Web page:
“Jesse Vincent”:http://www.fsck.com/ of “Best Practical”:http://bestpractical.com along with “Robert Spier”:http://use.perl.org/~Robrt/journal/ of some little company called “Google”:http://www.google.com Presented on Extending and Embracing RT. So what is “RT”:http://bestpractical.com/rt/ ? Well you could follow the link, but that would be too easy.
RT is Request Tracker, a “Ticketing System”. A generic way to file a notification into a queue, and then manage it inside your corporate workflow. How you use a ticketing system varies greatly on your company, and what you need. RT is designed to be flexible enough to meet those needs.
I didn’t need to take too many notes outside of the slides, but that was largely because the slides explained things very well, and I have also ==read the RT book== , and use the program.
The slides gave a lot of extra information on tools and methodology to directly work with the insides of RT, both for using it’s api’s for interfacing with the data, as well as customizing the code itself.
One of the main things I pulled from this was assurances on certain features my job has been most interested in, and a knowledge that upgrading our older internal version will really give a lot of very wanted toys to certain people.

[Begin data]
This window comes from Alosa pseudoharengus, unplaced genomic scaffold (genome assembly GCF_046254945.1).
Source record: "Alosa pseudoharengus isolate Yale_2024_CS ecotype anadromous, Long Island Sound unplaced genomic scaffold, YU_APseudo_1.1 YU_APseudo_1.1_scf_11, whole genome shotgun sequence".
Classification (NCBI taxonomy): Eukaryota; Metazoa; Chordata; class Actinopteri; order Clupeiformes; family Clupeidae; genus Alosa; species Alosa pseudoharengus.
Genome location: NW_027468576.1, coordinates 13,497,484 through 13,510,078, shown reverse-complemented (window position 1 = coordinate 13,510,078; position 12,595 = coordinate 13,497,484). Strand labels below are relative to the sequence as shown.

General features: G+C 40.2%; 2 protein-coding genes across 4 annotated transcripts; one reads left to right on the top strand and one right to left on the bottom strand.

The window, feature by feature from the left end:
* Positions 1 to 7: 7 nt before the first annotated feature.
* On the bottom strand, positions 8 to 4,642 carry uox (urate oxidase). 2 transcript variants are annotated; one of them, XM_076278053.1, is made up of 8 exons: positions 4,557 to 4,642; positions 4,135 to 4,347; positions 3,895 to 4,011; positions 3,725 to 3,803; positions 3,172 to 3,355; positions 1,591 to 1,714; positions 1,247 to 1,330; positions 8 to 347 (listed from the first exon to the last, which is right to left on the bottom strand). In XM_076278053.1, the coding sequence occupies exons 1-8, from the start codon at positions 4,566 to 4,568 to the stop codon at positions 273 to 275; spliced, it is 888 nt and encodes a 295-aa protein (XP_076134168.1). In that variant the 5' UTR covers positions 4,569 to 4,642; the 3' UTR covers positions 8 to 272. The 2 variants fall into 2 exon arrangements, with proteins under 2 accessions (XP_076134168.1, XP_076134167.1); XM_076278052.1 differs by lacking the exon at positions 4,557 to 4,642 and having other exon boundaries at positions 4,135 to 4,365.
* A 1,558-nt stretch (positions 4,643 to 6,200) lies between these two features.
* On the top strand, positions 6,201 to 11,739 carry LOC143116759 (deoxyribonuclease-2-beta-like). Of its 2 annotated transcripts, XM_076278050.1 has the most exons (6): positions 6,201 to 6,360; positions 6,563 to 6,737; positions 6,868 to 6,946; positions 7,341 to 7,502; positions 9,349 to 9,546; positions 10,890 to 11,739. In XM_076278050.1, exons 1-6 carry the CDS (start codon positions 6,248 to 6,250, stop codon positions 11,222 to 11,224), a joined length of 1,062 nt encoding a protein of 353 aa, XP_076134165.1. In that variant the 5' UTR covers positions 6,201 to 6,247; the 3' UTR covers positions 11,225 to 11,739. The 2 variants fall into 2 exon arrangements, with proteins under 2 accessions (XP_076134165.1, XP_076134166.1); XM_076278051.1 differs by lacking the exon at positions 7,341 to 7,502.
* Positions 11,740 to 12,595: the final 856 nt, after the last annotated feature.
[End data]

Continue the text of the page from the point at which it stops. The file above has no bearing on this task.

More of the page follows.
Charting and graphing is now built in, instead of needing the Statistics plugin, or your own tools (still easily available though). The entire interface has been redone, and is now XHTML strict + CSS *yay*, the default homepage is a user customizable page, with droplets.
RT is a system that now more than ever I heartily recommend for organizations who need to manage queues, tickets, requests, and any other name that applies to this basic management concept. It’s amazing power, plentiful features, and ease of extensibility lend itself to small and large organization alike. And of course, it knocks the socks off that lame “Bugzilla”:http://www.bugzilla.org product 🙂